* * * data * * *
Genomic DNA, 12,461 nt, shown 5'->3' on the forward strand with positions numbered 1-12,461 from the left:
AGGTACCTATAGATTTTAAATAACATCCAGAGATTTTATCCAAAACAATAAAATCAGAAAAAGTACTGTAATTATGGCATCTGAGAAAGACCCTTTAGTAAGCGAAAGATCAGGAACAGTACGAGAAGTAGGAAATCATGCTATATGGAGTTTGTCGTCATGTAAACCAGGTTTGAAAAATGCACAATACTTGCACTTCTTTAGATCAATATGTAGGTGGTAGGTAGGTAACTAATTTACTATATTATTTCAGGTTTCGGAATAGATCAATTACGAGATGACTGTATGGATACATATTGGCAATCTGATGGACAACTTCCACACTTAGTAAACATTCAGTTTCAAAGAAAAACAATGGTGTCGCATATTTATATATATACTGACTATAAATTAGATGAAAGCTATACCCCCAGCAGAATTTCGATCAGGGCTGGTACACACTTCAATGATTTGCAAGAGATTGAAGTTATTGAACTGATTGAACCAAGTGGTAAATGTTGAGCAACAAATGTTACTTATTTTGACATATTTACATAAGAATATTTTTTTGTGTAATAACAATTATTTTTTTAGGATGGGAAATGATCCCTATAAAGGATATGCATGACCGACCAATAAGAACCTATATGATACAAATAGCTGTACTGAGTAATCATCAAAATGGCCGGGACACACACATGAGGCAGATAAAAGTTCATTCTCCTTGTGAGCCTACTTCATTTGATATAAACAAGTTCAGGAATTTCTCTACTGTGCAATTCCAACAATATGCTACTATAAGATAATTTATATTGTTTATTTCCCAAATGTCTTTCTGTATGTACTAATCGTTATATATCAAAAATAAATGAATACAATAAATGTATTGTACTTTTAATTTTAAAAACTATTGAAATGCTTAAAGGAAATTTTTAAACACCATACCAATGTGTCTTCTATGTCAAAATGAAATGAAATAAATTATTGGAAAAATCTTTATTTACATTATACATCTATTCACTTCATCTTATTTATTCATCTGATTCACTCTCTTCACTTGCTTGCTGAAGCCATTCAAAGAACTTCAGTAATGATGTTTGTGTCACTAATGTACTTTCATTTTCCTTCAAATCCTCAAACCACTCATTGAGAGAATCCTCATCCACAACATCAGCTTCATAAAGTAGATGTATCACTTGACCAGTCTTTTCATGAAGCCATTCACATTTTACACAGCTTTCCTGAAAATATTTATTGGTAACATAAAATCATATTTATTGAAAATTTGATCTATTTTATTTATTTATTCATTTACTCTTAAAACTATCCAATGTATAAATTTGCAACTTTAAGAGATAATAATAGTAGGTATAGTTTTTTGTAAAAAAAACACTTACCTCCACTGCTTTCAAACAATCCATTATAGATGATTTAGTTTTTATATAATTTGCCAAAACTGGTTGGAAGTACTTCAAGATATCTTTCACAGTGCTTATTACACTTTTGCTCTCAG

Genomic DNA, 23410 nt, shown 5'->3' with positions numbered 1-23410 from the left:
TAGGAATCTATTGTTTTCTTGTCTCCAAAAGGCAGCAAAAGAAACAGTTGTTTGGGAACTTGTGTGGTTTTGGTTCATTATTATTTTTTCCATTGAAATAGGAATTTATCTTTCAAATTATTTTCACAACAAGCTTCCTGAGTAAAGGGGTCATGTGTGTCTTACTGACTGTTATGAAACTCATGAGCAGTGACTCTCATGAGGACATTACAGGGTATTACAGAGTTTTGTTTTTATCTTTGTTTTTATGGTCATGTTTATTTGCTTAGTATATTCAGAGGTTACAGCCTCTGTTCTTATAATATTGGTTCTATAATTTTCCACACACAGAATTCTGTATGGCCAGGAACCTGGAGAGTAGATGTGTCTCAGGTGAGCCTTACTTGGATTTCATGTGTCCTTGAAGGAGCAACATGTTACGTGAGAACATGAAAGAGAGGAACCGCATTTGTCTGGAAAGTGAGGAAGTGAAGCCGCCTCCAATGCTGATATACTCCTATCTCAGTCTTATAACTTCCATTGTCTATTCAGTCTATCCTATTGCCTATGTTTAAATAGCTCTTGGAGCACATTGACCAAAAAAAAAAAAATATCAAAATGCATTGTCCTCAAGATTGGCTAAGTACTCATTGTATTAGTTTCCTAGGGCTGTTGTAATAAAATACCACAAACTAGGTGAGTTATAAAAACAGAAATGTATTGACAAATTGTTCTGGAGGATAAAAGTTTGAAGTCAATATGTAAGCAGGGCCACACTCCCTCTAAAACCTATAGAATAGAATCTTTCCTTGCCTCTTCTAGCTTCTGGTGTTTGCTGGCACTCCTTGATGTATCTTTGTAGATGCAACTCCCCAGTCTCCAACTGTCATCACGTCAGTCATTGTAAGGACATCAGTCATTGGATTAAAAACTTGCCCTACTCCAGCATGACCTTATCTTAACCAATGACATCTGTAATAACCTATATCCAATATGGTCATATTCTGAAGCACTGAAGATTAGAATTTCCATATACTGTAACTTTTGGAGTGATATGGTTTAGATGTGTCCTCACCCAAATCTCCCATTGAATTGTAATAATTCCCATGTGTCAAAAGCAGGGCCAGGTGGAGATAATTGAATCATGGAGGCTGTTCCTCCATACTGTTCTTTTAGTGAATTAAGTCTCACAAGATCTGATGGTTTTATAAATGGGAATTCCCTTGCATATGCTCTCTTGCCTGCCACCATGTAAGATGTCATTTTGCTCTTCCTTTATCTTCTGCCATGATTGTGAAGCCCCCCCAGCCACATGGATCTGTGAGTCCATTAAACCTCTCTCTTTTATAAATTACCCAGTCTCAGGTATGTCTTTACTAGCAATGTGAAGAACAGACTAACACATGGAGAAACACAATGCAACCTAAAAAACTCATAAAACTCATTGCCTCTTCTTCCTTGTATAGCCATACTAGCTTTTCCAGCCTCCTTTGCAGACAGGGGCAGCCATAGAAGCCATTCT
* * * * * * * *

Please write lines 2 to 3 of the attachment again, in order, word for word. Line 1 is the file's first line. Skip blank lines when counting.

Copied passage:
AGGTACCTATAGATTTTAAATAACATCCAGAGATTTTATCCAAAACAATAAAATCAGAAAAAGTACTGTAATTATGGCATCTGAGAAAGACCCTTTAGTAAGCGAAAGATCAGGAACAGTACGAGAAGTAGGAAATCATGCTATATGGAGTTTGTCGTCATGTAAACCAGGTTTGAAAAATGCACAATACTTGCACTTCTTTAGATCAATATGTAGGTGGTAGGTAGGTAACTAATTTACTATATTATTTCAGGTTTCGGAATAGATCAATTACGAGATGACTGTATGGATACATATTGGCAATCTGATGGACAACTTCCACACTTAGTAAACATTCAGTTTCAAAGAAAAACAATGGTGTCGCATATTTATATATATACTGACTATAAATTAGATGAAAGCTATACCCCCAGCAGAATTTCGATCAGGGCTGGTACACACTTCAATGATTTGCAAGAGATTGAAGTTATTGAACTGATTGAACCAAGTGGTAAATGTTGAGCAACAAATGTTACTTATTTTGACATATTTACATAAGAATATTTTTTTGTGTAATAACAATTATTTTTTTAGGATGGGAAATGATCCCTATAAAGGATATGCATGACCGACCAATAAGAACCTATATGATACAAATAGCTGTACTGAGTAATCATCAAAATGGCCGGGACACACACATGAGGCAGATAAAAGTTCATTCTCCTTGTGAGCCTACTTCATTTGATATAAACAAGTTCAGGAATTTCTCTACTGTGCAATTCCAACAATATGCTACTATAAGATAATTTATATTGTTTATTTCCCAAATGTCTTTCTGTATGTACTAATCGTTATATATCAAAAATAAATGAATACAATAAATGTATTGTACTTTTAATTTTAAAAACTATTGAAATGCTTAAAGGAAATTTTTAAACACCATACCAATGTGTCTTCTATGTCAAAATGAAATGAAATAAATTATTGGAAAAATCTTTATTTACATTATACATCTATTCACTTCATCTTATTTATTCATCTGATTCACTCTCTTCACTTGCTTGCTGAAGCCATTCAAAGAACTTCAGTAATGATGTTTGTGTCACTAATGTACTTTCATTTTCCTTCAAATCCTCAAACCACTCATTGAGAGAATCCTCATCCACAACATCAGCTTCATAAAGTAGATGTATCACTTGACCAGTCTTTTCATGAAGCCATTCACATTTTACACAGCTTTCCTGAAAATATTTATTGGTAACATAAAATCATATTTATTGAAAATTTGATCTATTTTATTTATTTATTCATTTACTCTTAAAACTATCCAATGTATAAATTTGCAACTTTAAGAGATAATAATAGTAGGTATAGTTTTTTGTAAAAAAAACACTTACCTCCACTGCTTTCAAACAATCCATTATAGATGATTTAGTTTTTATATAATTTGCCAAAACTGGTTGGAAGTACTTCAAGATATCTTTCACAGTGCTTATTACACTTTTGCTCTCAG

Genomic DNA, 23410 nt, shown 5'->3' with positions numbered 1-23410 from the left: